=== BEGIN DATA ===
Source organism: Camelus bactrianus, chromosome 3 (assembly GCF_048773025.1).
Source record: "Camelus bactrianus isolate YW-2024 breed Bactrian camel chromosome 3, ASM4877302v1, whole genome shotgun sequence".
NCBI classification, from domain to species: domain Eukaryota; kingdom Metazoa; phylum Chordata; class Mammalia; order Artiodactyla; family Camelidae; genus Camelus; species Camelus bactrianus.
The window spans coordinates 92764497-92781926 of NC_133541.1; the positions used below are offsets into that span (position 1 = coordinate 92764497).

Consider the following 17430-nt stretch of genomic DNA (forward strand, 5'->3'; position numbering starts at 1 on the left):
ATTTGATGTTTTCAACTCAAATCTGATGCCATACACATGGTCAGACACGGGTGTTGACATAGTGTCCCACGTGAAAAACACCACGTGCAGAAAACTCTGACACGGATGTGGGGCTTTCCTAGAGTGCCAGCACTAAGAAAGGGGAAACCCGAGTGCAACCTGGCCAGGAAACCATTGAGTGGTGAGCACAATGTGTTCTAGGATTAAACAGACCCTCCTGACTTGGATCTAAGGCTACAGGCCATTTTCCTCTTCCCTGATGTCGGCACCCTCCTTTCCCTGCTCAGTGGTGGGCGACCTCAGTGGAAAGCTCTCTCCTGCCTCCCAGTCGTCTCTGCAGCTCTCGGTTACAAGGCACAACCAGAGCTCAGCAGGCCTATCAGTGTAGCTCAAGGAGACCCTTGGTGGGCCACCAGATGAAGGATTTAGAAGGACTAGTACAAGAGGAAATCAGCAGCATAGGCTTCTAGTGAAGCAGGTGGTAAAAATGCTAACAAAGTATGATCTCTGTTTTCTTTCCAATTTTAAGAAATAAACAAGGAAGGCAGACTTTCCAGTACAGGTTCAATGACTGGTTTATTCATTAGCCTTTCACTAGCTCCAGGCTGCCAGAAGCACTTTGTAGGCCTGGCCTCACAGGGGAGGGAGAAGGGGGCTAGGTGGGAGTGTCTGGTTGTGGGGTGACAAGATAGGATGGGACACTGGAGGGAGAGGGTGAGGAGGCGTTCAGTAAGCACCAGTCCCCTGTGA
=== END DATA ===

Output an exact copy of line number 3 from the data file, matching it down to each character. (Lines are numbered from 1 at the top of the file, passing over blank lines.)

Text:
NCBI classification, from domain to species: domain Eukaryota; kingdom Metazoa; phylum Chordata; class Mammalia; order Artiodactyla; family Camelidae; genus Camelus; species Camelus bactrianus.